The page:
What do our title, escrow, mortgage, homebuilder and real estate office clients look for when deciding who to interview and who to hire?
What do our clients grill us about when choosing between candidates?
I was surprised to see just how well our A Team “Must Have” list lined up with the list of qualities employers cited as most important in the Job Outlook 2016 survey conducted by the National Association of Colleges and Employers (NACE).
The survey asked employers what they looked for when evaluating the resumes of new college grads, and yet, most of the list is identical to our A Team list for real estate-related positions, whether or not a degree is required.
Here are the NACE survey results, as reported in a Staffing Industry article.
The top 10 attributes employers seek on a candidate’s resume:
Ability to work in a team: 78.9%
Communication skills (written): 70.2%
Problem-solving skills: 70.2%
Communication skills (verbal): 68.9%
Strong work ethic: 68.9%
Analytical/qualitative skills: 62.7%
Technical skills: 59.6% “
With the exception of leadership, which we find is less of a resume concern in the real estate industries for entry and mid-level positions, the list above covers the attributes that Southern California’s top escrow, title, mortgage, home-building and other real estate companies tell us are most important to them – and that our clients consistently ask us about as we describe job candidates.
The use of email for client and business communication has made written communication an important skill. Notice how it landed above verbal communication in the survey results? We concur.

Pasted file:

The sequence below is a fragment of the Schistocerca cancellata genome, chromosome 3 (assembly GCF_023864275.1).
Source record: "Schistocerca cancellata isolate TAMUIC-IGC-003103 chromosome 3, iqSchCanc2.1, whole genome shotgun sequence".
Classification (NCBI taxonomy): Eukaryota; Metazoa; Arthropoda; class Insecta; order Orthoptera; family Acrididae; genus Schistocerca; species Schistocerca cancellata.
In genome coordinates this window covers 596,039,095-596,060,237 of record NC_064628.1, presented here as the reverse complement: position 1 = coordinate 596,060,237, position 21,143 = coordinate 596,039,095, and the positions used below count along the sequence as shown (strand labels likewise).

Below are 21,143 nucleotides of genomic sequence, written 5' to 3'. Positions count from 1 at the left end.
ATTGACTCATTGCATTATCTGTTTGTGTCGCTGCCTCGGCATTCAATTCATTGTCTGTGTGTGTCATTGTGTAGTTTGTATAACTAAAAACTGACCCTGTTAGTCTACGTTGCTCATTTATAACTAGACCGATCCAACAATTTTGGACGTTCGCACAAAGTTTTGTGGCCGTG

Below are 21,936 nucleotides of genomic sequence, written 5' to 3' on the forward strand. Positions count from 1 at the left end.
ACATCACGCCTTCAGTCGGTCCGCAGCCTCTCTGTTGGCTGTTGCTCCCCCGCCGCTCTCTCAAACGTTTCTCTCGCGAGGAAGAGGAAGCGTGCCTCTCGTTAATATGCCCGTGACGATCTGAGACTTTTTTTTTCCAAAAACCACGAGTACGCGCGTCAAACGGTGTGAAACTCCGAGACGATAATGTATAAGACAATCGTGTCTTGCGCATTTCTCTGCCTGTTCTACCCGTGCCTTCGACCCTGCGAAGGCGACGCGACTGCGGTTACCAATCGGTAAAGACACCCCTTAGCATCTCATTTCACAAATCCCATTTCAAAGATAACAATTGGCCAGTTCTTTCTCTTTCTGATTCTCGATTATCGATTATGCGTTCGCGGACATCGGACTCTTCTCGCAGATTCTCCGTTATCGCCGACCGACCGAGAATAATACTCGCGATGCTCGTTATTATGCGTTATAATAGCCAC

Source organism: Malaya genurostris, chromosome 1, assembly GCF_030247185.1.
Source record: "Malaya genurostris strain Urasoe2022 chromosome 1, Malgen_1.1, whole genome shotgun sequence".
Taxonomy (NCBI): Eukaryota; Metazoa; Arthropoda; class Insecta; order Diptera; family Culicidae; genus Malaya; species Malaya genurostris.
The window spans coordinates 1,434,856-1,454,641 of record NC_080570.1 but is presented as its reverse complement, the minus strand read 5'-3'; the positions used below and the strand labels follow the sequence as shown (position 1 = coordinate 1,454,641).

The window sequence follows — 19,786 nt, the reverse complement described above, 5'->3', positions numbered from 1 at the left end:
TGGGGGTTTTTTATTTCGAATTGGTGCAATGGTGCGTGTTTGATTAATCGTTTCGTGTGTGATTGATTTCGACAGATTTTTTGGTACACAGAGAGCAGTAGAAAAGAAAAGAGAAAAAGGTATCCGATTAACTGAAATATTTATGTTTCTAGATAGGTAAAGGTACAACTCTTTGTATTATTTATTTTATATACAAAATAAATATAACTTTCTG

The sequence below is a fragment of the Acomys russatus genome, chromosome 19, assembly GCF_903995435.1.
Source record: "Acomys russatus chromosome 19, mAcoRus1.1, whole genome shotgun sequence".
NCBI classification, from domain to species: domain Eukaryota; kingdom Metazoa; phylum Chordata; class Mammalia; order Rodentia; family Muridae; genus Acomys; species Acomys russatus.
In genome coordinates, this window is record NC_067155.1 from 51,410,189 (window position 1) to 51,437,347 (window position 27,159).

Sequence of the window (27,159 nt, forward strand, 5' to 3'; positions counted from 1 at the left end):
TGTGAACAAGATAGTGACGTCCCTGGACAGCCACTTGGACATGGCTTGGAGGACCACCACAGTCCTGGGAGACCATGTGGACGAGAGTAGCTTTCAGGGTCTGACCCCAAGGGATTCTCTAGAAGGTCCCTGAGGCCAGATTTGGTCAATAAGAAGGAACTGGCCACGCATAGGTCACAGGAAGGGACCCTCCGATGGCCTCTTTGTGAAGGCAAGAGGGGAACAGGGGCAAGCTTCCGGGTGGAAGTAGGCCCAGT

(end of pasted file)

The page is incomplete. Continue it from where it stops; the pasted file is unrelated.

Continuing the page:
How well do you write?
Take a look at your resume and cover letter and give yourself a grade for the quality of the writing: clarity, conciseness, grammar, spelling. You can be sure that your letter and resume package will be viewed as a sample of your writing skills. You did spell check, at least twice and read both documents aloud to yourself, right?
In terms of “technical skills”, the most valuable technical skill you can bring to our industry’s job marketplace is your ability to quickly learn, master and efficiently use new software programs.
Clients in our industry search resumes for familiarity with industry software in experienced candidates, and for signs that all candidates, from entry-level to highly experienced, are “tech-savvy”. Your resume should scream that you have used a number of software programs in different contexts in your personal and professional lives, and most importantly, that you can quickly learn your way around new systems and new programs.
If you don’t feel you have those “tech savvy” skills, find a way to develop them. Take an online class, volunteer to help out with a new program at work, or play around more with the software you use now. Quickly coming up to speed on new technology is only going to get more important.
While are talking technology, we can’t help but mention the simplest of tech skills – typing and basic keyboard skills. We’ve seen more than one smart and capable candidate lose out on a great career opportunity due to an inability to keep up with the typing and keyboarding expectations – with basic computer productivity benchmarks. If you are still hunting and pecking at the keyboard, invest some time in online typing tutorials – now.
So how well does your resume highlight your skills and experience in the 9 listed areas?
Not sure? We recommend asking a friend or colleague to take a hard look at your resume, with the list above in mind. How well do the attributes on the list above show up? How could you make them jump out at future employers?
Your career is a commitment and an investment in yourself. If you recognize that your skills are weak in any of the areas listed on the survey, ask yourself and a few of your smartest colleagues what you can do to upgrade your skills. Think about volunteering with your local professional association, signing up for an online class, or checking out what is offered at your local community college.
Happy resume reviewing –and skill building!